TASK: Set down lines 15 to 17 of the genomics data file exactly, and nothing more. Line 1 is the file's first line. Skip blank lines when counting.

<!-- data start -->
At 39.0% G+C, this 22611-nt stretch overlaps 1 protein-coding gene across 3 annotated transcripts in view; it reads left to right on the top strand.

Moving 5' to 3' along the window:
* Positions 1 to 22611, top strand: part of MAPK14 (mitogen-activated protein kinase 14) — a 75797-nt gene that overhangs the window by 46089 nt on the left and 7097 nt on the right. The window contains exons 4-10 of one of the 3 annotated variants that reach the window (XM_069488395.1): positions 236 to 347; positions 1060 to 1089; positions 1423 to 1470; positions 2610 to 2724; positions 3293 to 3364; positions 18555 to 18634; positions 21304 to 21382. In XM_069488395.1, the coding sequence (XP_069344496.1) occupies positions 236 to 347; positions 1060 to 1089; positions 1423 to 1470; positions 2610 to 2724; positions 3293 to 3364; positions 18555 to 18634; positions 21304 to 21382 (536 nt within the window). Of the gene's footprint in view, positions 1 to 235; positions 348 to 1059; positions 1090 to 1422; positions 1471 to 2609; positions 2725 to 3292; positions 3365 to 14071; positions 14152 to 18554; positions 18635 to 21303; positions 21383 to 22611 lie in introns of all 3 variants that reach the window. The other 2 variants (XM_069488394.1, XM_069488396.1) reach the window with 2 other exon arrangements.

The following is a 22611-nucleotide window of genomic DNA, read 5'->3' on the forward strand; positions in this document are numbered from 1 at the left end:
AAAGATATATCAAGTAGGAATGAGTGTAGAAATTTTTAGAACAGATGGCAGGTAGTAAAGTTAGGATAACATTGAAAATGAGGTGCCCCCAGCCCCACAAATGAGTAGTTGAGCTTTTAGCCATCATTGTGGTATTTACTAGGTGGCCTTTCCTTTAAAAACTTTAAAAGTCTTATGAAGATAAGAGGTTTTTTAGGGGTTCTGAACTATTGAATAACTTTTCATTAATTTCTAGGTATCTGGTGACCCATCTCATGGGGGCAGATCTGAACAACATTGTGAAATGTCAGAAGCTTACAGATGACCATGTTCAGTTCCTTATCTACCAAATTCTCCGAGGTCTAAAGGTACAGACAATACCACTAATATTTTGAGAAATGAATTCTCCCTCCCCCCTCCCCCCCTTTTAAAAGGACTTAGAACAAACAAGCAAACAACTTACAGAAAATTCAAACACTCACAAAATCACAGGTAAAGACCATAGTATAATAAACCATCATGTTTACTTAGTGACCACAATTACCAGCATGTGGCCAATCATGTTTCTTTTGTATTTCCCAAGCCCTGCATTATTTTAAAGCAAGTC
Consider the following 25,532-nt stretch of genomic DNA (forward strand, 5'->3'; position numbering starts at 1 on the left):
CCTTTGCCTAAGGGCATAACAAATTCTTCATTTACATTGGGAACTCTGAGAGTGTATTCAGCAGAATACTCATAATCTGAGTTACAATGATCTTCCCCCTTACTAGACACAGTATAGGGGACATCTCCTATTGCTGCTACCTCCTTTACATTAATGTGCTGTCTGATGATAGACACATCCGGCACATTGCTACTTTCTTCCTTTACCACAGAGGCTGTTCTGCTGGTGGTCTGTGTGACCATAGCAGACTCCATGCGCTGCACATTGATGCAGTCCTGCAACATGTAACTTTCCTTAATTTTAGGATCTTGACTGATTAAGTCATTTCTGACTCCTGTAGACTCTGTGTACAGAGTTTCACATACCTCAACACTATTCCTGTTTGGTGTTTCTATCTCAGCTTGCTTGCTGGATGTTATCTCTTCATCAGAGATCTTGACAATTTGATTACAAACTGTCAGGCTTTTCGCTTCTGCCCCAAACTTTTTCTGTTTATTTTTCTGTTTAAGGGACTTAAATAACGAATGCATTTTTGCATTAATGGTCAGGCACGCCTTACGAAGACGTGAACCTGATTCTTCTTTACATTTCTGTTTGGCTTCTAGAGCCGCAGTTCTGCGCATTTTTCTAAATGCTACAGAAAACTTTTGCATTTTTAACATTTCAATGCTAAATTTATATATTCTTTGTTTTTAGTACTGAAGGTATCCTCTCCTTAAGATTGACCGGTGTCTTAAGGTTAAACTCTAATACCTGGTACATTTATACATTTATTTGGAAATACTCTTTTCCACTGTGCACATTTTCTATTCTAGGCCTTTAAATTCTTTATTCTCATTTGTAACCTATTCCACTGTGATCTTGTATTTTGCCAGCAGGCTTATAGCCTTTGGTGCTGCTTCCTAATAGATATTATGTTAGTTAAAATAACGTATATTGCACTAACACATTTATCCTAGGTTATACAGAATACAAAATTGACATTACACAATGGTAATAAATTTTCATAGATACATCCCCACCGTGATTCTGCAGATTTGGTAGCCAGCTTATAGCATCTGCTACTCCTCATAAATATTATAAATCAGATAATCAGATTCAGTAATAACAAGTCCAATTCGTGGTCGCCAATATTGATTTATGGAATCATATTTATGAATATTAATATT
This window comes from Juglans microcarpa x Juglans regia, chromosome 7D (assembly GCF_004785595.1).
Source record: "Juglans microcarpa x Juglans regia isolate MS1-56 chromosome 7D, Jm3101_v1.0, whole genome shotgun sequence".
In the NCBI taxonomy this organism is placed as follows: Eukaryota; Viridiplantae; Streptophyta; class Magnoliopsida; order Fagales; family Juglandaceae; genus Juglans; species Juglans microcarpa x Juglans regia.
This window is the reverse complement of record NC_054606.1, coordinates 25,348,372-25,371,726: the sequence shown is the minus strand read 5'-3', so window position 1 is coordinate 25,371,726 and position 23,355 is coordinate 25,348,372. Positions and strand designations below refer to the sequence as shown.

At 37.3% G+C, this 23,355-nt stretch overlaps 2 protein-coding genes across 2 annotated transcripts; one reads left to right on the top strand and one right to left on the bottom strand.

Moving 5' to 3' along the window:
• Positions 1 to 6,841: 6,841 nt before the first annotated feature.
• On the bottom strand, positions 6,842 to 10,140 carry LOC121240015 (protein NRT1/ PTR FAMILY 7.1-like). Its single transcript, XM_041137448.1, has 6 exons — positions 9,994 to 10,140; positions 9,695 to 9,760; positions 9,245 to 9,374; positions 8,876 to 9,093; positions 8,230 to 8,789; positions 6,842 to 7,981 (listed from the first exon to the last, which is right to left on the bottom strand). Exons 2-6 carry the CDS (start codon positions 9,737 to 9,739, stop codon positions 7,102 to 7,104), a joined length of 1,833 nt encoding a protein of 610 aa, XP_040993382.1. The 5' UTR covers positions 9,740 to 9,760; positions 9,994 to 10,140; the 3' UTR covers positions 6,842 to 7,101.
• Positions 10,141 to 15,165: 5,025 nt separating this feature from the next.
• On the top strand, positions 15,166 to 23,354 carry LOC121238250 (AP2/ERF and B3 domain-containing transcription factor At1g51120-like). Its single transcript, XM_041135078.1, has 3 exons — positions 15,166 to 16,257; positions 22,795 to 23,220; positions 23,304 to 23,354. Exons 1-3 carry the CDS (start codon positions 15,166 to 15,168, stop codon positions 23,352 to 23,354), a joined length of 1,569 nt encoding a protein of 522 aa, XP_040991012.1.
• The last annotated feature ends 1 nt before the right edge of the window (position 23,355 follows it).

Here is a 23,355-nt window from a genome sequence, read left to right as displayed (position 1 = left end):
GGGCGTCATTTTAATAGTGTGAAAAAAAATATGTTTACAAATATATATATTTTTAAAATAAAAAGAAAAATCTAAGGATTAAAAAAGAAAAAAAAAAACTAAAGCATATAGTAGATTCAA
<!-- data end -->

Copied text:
• On the bottom strand, positions 6,842 to 10,140 carry LOC121240015 (protein NRT1/ PTR FAMILY 7.1-like). Its single transcript, XM_041137448.1, has 6 exons — positions 9,994 to 10,140; positions 9,695 to 9,760; positions 9,245 to 9,374; positions 8,876 to 9,093; positions 8,230 to 8,789; positions 6,842 to 7,981 (listed from the first exon to the last, which is right to left on the bottom strand). Exons 2-6 carry the CDS (start codon positions 9,737 to 9,739, stop codon positions 7,102 to 7,104), a joined length of 1,833 nt encoding a protein of 610 aa, XP_040993382.1. The 5' UTR covers positions 9,740 to 9,760; positions 9,994 to 10,140; the 3' UTR covers positions 6,842 to 7,101.
• Positions 10,141 to 15,165: 5,025 nt separating this feature from the next.
• On the top strand, positions 15,166 to 23,354 carry LOC121238250 (AP2/ERF and B3 domain-containing transcription factor At1g51120-like). Its single transcript, XM_041135078.1, has 3 exons — positions 15,166 to 16,257; positions 22,795 to 23,220; positions 23,304 to 23,354. Exons 1-3 carry the CDS (start codon positions 15,166 to 15,168, stop codon positions 23,352 to 23,354), a joined length of 1,569 nt encoding a protein of 522 aa, XP_040991012.1.